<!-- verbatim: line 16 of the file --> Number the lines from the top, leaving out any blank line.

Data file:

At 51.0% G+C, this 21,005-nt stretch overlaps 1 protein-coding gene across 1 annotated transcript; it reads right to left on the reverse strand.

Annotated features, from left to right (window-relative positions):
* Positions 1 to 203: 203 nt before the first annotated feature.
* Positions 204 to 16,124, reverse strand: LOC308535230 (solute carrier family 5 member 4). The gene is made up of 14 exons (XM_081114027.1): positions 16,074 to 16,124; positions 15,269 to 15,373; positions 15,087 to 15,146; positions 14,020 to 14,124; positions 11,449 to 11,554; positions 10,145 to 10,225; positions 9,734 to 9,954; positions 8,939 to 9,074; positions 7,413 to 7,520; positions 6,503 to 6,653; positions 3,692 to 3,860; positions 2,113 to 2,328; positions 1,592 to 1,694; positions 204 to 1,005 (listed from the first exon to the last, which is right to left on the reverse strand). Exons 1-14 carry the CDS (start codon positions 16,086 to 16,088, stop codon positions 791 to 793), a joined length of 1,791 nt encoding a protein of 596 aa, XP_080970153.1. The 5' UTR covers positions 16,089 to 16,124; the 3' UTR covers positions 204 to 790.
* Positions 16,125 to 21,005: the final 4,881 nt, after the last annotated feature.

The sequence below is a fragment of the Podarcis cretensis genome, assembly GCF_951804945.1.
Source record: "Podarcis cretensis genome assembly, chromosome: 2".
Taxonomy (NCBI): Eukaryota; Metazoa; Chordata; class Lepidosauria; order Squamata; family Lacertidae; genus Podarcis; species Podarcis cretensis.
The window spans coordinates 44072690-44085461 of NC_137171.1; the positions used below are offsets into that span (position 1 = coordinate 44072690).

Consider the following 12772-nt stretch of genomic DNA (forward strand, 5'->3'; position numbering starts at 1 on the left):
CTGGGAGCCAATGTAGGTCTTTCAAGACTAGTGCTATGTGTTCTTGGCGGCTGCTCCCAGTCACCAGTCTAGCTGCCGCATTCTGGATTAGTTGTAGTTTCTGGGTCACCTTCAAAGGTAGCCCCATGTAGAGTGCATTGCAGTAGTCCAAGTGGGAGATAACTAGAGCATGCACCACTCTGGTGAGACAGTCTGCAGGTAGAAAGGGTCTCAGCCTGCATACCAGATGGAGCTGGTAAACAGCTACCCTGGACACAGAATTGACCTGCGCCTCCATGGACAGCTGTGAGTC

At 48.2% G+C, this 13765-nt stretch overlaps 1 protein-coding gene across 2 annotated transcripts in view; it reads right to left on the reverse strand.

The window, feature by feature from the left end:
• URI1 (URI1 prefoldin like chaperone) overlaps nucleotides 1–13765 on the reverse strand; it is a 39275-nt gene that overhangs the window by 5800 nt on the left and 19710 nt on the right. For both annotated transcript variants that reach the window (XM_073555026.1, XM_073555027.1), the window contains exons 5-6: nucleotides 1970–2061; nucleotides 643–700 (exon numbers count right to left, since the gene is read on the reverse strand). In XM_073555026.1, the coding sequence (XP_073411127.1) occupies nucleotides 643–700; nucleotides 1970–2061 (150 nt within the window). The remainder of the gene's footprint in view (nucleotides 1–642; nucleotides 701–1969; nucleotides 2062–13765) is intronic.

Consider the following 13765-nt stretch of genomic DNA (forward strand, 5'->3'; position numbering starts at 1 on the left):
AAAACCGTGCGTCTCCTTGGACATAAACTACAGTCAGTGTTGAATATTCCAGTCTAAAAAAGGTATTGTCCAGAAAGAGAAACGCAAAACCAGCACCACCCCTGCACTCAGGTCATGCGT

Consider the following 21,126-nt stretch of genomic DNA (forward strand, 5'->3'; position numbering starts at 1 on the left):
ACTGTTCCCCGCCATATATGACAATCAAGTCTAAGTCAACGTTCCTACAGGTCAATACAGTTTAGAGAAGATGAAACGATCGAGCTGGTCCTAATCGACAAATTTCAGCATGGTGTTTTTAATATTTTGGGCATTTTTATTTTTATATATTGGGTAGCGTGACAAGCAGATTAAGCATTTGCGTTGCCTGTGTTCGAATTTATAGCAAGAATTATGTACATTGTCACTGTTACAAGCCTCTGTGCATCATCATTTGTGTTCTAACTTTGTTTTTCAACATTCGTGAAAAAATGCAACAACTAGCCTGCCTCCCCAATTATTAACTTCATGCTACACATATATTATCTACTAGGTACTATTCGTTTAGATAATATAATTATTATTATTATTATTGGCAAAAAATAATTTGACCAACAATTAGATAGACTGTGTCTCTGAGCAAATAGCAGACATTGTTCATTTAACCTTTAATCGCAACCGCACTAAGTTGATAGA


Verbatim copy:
AAAACCGTGCGTCTCCTTGGACATAAACTACAGTCAGTGTTGAATATTCCAGTCTAAAAAAGGTATTGTCCAGAAAGAGAAACGCAAAACCAGCACCACCCCTGCACTCAGGTCATGCGT